Yet if Iran is not a "martial nation" in the conventional sense, aggressively seeking expansion, could it be seen as a more "sinister" covert threat to the stability of the region? Here the debate is more real, if none the less not helped by the exaggeration of some of the allegations. Experience has taught Iranians that conventional wars are expensive in both human and material terms, and frankly, in the past 200 years, they have not been very good at it. Low-intensity warfare, or terrorism (depending on one's perspective), combined with bribery, sedition and manipulation, can on the other hand, deliver great results for very little outlay. There is no doubt that Iran indulged in all sorts of dubious activities during the war years. But a point often missed by critics is that Iran was at war, and Iraq enjoyed the support of most Arab states in the region as well as the west, and as such was considered a legitimate target for destabilisation.
That said, the most obvious and blatant acts of terror committed by the Iranian regime have been against its own people, not against westerners (Rushdie is arguably the exception in this regard), and we would do well to remember that more Iranians have died as a result of American actions since 1979 than vice versa (let us not forget that the captain of the USS Vincennes was awarded a medal for bravery). The allegations with respect to the bombing of the Jewish centre in Buenos Aires, and the al-Khobar Towers in Saudi Arabia, remain just that, and to date there has been no evidence to substantiate Iranian involvement. Last year an Iranian diplomat was arrested in Britain pending extradition to Argentina, but despite two months of incarceration, no evidence was forthcoming, and he was released. Given the importance of this allegation, and the ten years that the authorities had to collect evidence, this is a curious absence. Of course, it may just reflect the devious cunning of the Persians (or, the current favourite of politicians in a bind, "intelligence failures"). As Donald Rumsfeld notoriously announced, "The absence of evidence does not necessarily mean evidence of absence."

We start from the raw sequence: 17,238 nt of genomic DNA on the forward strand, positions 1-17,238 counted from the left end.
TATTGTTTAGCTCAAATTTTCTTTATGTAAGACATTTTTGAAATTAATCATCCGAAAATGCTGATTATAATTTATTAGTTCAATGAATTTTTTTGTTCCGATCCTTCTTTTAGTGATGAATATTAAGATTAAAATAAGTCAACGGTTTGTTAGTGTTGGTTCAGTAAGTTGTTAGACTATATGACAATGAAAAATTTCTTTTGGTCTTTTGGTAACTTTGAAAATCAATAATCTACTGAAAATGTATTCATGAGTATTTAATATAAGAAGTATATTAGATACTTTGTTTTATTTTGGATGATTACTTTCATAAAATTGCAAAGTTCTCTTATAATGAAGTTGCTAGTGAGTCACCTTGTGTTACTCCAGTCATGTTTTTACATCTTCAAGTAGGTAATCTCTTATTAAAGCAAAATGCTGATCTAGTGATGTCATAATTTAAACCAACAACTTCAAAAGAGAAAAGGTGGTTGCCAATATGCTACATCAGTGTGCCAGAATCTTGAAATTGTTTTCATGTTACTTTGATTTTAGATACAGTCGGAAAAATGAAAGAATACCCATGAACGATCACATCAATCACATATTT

When western politicians talk of terrorism, what they are really referring to is Iranian support for militant groups opposed to Israel, and certainly with respect to Hezbollah, the evidence is very clear. Moreover, Iran does not help itself by perpetually denouncing Israel's right to exist, although even here the notion that the Islamic Republic of Iran would be willing to launch a nuclear strike against Israel and thereby destroy Jerusalem (the third holiest city for Muslims), strikes me as more than somewhat ridiculous.
Iran's nuclear ambitions, whatever they may be, have less to do with military might than prestige and the projection of political power and influence this implies. There is no doubt that Iran sees itself as the regional hegemon, and this naturally worries many people. Yet if Iran does currently enjoy a regional status beyond its immediate and obvious abilities, this is largely because it has, ironically, been the chief beneficiary of the war on terror. The United States has done an excellent job of eliminating two of its regional rivals, in what may in retrospect be regarded as a striking failure of American grand strategy. How could the Americans have been so blind-sighted? Could they have been duped? Was Ahmad Chalabi really an Iranian agent? Those Persians, they really are very, very cunning.
Ali M Ansari is Reader in Modern History at the University of St Andrews, and associate fellow of the Middle East Programme, Chatham House